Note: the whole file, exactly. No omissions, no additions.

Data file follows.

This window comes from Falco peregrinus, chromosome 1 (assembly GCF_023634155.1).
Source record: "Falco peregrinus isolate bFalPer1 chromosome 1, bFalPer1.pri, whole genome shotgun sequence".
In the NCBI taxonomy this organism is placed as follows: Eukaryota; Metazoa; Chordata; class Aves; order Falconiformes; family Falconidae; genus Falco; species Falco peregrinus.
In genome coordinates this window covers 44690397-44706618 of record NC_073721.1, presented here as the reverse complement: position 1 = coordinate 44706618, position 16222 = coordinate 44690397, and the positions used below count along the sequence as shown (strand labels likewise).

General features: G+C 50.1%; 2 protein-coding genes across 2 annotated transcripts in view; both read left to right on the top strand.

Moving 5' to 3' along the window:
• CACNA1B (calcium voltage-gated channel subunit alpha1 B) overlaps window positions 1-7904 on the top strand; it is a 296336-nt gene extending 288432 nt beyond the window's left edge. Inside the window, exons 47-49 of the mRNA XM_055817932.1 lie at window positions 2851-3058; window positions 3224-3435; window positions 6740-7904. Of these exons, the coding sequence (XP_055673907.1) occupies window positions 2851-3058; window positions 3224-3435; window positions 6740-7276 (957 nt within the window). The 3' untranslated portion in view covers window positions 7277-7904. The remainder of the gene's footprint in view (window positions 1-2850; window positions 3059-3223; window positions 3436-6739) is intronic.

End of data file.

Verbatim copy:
This window comes from Falco peregrinus, chromosome 1 (assembly GCF_023634155.1).
Source record: "Falco peregrinus isolate bFalPer1 chromosome 1, bFalPer1.pri, whole genome shotgun sequence".
In the NCBI taxonomy this organism is placed as follows: Eukaryota; Metazoa; Chordata; class Aves; order Falconiformes; family Falconidae; genus Falco; species Falco peregrinus.
In genome coordinates this window covers 44690397-44706618 of record NC_073721.1, presented here as the reverse complement: position 1 = coordinate 44706618, position 16222 = coordinate 44690397, and the positions used below count along the sequence as shown (strand labels likewise).

General features: G+C 50.1%; 2 protein-coding genes across 2 annotated transcripts in view; both read left to right on the top strand.

Moving 5' to 3' along the window:
• CACNA1B (calcium voltage-gated channel subunit alpha1 B) overlaps window positions 1-7904 on the top strand; it is a 296336-nt gene extending 288432 nt beyond the window's left edge. Inside the window, exons 47-49 of the mRNA XM_055817932.1 lie at window positions 2851-3058; window positions 3224-3435; window positions 6740-7904. Of these exons, the coding sequence (XP_055673907.1) occupies window positions 2851-3058; window positions 3224-3435; window positions 6740-7276 (957 nt within the window). The 3' untranslated portion in view covers window positions 7277-7904. The remainder of the gene's footprint in view (window positions 1-2850; window positions 3059-3223; window positions 3436-6739) is intronic.